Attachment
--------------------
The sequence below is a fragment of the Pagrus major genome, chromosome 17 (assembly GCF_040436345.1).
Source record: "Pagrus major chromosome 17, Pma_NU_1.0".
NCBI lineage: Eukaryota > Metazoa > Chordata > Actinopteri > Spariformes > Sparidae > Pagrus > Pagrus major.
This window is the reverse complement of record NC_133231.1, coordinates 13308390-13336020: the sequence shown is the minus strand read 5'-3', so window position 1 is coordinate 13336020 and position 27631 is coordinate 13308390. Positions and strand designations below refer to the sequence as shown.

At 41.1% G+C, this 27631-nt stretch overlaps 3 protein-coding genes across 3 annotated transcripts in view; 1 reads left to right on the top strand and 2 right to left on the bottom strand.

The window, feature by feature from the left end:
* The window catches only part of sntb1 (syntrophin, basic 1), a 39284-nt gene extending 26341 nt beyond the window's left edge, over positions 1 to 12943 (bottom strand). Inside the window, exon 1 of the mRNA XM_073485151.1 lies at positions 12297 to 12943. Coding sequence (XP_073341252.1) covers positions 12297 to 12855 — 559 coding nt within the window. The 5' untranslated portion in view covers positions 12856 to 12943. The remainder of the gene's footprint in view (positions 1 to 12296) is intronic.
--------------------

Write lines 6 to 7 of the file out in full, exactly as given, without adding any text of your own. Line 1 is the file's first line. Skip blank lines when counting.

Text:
The window, feature by feature from the left end:
* The window catches only part of sntb1 (syntrophin, basic 1), a 39284-nt gene extending 26341 nt beyond the window's left edge, over positions 1 to 12943 (bottom strand). Inside the window, exon 1 of the mRNA XM_073485151.1 lies at positions 12297 to 12943. Coding sequence (XP_073341252.1) covers positions 12297 to 12855 — 559 coding nt within the window. The 5' untranslated portion in view covers positions 12856 to 12943. The remainder of the gene's footprint in view (positions 1 to 12296) is intronic.